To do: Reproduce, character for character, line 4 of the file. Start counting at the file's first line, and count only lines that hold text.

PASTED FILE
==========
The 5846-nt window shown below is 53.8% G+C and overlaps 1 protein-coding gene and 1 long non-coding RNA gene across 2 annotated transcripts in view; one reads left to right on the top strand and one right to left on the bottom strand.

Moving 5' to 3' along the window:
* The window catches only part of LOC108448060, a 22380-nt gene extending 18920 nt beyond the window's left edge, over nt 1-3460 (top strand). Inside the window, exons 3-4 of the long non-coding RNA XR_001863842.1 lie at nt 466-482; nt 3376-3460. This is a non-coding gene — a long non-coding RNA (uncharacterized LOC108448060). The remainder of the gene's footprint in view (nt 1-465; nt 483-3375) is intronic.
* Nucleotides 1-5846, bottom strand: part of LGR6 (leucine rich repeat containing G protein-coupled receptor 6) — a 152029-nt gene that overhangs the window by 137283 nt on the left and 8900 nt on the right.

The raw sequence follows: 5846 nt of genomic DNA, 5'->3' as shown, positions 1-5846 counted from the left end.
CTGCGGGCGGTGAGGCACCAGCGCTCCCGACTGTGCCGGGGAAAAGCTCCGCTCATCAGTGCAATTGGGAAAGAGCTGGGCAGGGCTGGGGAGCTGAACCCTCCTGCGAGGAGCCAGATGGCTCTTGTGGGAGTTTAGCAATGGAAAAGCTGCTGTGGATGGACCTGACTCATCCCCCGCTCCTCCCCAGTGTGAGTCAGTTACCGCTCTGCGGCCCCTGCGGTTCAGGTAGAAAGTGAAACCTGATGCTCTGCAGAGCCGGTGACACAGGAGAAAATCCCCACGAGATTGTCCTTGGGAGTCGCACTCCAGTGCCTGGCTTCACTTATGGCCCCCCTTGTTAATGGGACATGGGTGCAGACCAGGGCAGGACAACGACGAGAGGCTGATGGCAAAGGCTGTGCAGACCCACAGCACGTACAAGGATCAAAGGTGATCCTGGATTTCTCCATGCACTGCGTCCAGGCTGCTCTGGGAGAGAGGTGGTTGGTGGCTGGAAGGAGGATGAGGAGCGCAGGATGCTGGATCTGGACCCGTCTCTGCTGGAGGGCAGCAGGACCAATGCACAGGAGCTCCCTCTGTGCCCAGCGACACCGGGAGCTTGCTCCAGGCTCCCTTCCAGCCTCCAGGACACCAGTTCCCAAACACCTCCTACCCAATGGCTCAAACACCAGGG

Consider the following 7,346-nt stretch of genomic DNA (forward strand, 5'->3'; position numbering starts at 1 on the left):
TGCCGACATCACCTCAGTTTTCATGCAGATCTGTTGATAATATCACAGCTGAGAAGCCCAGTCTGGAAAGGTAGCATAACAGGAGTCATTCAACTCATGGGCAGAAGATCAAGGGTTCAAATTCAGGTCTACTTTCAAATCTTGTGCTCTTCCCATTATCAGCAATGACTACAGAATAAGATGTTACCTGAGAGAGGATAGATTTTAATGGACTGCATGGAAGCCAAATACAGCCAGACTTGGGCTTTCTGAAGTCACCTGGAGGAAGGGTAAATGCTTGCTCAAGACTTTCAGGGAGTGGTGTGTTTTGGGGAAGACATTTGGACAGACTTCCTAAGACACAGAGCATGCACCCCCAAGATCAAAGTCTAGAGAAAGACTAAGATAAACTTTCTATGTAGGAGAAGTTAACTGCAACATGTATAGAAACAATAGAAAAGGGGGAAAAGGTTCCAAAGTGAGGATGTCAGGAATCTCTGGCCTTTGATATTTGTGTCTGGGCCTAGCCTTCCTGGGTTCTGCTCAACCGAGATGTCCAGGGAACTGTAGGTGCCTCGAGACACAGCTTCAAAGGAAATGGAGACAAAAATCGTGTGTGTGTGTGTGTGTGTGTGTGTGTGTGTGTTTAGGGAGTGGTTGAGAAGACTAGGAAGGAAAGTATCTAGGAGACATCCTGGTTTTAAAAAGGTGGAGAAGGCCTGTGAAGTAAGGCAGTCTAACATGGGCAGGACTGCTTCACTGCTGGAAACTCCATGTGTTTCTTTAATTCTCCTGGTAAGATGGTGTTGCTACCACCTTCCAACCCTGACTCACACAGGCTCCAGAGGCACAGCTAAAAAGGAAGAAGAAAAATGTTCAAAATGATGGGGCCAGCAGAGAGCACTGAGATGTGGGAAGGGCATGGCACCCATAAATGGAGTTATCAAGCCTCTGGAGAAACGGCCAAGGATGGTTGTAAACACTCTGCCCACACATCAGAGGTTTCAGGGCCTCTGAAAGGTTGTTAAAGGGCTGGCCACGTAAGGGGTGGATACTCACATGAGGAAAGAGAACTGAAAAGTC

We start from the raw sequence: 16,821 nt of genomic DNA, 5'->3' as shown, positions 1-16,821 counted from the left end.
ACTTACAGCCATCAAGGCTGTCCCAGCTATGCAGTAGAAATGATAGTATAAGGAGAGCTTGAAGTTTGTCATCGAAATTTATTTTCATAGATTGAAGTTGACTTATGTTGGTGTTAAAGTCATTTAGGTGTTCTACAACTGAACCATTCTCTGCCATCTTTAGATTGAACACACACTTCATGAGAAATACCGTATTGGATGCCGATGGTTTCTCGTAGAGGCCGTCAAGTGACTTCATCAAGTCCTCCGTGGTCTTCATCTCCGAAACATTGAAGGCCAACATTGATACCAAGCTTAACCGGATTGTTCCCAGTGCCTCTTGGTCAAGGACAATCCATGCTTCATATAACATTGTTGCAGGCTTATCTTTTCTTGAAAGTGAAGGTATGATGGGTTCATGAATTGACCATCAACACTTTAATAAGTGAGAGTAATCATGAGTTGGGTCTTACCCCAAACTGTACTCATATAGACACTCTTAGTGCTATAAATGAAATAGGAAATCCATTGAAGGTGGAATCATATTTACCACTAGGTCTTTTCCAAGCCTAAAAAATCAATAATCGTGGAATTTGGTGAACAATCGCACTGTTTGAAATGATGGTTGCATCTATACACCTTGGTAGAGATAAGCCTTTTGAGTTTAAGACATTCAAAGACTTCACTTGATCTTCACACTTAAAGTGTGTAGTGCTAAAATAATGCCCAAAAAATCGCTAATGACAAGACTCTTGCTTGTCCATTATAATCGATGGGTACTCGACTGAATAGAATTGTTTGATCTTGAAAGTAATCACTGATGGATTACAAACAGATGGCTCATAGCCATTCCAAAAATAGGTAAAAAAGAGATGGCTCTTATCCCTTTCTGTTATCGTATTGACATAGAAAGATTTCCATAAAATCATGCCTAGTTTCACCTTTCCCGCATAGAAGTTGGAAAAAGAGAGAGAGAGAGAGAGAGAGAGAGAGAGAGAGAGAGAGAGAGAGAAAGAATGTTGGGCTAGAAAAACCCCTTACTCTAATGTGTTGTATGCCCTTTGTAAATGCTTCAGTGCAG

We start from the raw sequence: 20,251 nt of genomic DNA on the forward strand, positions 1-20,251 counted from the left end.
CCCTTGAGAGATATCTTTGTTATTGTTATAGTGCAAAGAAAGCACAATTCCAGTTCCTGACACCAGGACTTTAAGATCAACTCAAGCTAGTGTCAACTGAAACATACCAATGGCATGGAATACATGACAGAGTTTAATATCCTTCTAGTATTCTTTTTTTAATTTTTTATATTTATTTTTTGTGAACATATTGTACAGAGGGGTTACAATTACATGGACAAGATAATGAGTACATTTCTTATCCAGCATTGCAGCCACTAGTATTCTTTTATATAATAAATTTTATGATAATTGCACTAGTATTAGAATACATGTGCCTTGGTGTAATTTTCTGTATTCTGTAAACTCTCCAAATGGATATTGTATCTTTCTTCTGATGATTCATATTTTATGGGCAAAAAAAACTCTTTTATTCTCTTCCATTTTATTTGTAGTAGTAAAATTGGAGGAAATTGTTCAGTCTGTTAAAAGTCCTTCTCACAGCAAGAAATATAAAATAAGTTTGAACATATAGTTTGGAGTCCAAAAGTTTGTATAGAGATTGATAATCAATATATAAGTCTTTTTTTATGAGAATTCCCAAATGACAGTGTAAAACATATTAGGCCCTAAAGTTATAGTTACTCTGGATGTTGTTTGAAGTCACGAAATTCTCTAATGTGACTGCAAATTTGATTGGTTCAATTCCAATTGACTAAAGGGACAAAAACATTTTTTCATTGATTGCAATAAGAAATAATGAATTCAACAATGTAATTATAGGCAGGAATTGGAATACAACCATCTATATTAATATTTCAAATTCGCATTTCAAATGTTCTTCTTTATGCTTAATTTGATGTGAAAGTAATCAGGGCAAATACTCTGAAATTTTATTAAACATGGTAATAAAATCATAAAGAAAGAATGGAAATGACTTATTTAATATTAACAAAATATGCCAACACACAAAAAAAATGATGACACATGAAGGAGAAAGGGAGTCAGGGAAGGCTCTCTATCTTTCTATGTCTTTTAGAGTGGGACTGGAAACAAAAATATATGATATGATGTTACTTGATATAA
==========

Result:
* Nucleotides 1-5846, bottom strand: part of LGR6 (leucine rich repeat containing G protein-coupled receptor 6) — a 152029-nt gene that overhangs the window by 137283 nt on the left and 8900 nt on the right.